Carrot Ranch: April 11, 2019, prompt: In 99 words (no more, no less) write a story using the phrase “beggars can’t be choosers.” You can play with the words, alter them or interpret them without using the phrase. Give it any slant you want — show what it means or add to its meaning. Go where the prompt leads!
I was led to a story I had read about as a child, and more recently read a great deal about when I got to spend a week at Deerfield, MA on a National Endowment for Humanities scholarship for a course called “Living at the Edge of Empire”, which explored how Queen Anne’s War played out in North America. Native American groups across New England, New York, and New France were making military and economic choices whose alliances impacted them culturally- their religion, economics, and politics. Among Native American groups it was common practice to replace lost family members with captives who would be adopted and taken in as their own. In the Raid on Deerfield in 1704, many from that English settlement were taken captive by Native Americans allied with New France. Most of these English captives were redeemed, ransoms paid to the French officials, or exchanged for prisoners held by the English. Eunice Williams, youngest daughter of Deerfield’s Puritan minister, John Williams, at the age of seven, was adopted almost immediately upon her arrival at the Kanienkehaka (Mohawk) town in New France near Montreal. Her treatment on the harried route north after the raid would suggest that she was chosen to replace a lost child in Kahnawake. Despite many attempts by her father to redeem her, to return her to Deerfield, she refused, though she and her husband and children did visit Massachusetts in later years after her father’s death.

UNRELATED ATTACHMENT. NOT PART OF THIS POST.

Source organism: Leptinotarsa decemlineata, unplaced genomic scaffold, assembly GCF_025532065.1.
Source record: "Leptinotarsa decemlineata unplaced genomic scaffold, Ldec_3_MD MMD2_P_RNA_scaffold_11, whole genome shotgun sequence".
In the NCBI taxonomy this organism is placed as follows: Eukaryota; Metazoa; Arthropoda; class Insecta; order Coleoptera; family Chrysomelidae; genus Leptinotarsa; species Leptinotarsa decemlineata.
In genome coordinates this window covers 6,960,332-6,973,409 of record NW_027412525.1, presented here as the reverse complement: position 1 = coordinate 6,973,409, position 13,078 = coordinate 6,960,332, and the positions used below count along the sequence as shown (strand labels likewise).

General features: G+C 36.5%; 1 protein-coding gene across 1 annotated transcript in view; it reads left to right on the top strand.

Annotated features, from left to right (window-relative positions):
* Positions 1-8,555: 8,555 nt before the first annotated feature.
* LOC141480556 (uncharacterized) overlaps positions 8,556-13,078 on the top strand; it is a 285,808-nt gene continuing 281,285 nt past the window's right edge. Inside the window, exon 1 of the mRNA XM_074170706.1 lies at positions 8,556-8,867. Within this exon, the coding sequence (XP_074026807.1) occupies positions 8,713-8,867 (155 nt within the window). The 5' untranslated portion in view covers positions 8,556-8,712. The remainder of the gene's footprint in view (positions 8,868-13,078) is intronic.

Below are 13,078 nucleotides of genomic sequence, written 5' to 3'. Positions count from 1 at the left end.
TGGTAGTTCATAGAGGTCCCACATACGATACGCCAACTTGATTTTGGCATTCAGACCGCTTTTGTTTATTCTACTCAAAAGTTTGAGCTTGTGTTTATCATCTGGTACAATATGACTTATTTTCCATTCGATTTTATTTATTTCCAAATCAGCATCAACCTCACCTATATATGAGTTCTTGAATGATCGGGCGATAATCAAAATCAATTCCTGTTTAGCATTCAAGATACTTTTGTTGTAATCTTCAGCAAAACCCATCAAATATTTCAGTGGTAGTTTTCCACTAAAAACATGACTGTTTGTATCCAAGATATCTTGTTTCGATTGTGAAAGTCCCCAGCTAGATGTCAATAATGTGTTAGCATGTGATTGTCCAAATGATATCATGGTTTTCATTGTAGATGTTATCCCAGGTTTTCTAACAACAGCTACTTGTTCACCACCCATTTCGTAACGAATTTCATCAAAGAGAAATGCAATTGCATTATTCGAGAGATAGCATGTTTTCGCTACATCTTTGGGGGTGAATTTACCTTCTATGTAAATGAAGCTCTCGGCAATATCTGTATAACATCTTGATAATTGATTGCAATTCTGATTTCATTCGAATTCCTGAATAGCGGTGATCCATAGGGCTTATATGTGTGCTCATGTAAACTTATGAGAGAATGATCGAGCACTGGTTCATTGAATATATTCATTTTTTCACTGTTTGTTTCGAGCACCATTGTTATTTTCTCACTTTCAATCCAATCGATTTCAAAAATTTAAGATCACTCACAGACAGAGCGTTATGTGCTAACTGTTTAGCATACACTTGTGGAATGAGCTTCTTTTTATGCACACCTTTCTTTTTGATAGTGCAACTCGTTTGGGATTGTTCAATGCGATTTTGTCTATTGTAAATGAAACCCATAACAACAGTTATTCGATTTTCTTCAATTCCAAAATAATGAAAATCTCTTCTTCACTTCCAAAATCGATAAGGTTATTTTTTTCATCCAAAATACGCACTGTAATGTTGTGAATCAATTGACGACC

When John Williams comes to Kahnawake I feel an old fear of being taken by force from people I love. My family, and even Governor Vaudreuil, say it is my choice. I am 16 and married, a Catholic woman of the Bear Clan, Marguerite Kanenstenhawi; I am no longer John Williams’ daughter Eunice. I no longer understand the English words he speaks, but I remember his contempt for the Jesuits and the Kanienkehaka people. Should I return to his New England I would be a captive. He pleads but I choose to remain with the family who chose me.